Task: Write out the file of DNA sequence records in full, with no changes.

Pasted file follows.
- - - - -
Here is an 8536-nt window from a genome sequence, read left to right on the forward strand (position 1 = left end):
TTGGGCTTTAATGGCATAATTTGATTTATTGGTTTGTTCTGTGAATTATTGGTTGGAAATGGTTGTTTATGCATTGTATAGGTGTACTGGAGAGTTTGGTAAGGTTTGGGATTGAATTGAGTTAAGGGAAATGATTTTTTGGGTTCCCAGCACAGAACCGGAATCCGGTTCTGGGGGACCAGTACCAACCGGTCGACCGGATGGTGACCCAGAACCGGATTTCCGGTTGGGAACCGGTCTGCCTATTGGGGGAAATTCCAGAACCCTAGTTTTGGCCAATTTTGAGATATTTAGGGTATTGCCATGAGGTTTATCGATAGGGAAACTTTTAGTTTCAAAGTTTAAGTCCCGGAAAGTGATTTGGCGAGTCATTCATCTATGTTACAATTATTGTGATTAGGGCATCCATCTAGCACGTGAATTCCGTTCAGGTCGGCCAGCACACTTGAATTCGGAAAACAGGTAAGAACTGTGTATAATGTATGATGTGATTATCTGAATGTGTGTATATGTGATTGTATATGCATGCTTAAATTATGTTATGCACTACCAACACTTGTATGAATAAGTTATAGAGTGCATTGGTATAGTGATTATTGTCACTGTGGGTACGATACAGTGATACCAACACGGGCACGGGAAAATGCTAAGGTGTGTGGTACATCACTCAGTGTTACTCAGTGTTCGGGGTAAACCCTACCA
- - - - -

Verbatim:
Here is an 8536-nt window from a genome sequence, read left to right on the forward strand (position 1 = left end):
TTGGGCTTTAATGGCATAATTTGATTTATTGGTTTGTTCTGTGAATTATTGGTTGGAAATGGTTGTTTATGCATTGTATAGGTGTACTGGAGAGTTTGGTAAGGTTTGGGATTGAATTGAGTTAAGGGAAATGATTTTTTGGGTTCCCAGCACAGAACCGGAATCCGGTTCTGGGGGACCAGTACCAACCGGTCGACCGGATGGTGACCCAGAACCGGATTTCCGGTTGGGAACCGGTCTGCCTATTGGGGGAAATTCCAGAACCCTAGTTTTGGCCAATTTTGAGATATTTAGGGTATTGCCATGAGGTTTATCGATAGGGAAACTTTTAGTTTCAAAGTTTAAGTCCCGGAAAGTGATTTGGCGAGTCATTCATCTATGTTACAATTATTGTGATTAGGGCATCCATCTAGCACGTGAATTCCGTTCAGGTCGGCCAGCACACTTGAATTCGGAAAACAGGTAAGAACTGTGTATAATGTATGATGTGATTATCTGAATGTGTGTATATGTGATTGTATATGCATGCTTAAATTATGTTATGCACTACCAACACTTGTATGAATAAGTTATAGAGTGCATTGGTATAGTGATTATTGTCACTGTGGGTACGATACAGTGATACCAACACGGGCACGGGAAAATGCTAAGGTGTGTGGTACATCACTCAGTGTTACTCAGTGTTCGGGGTAAACCCTACCA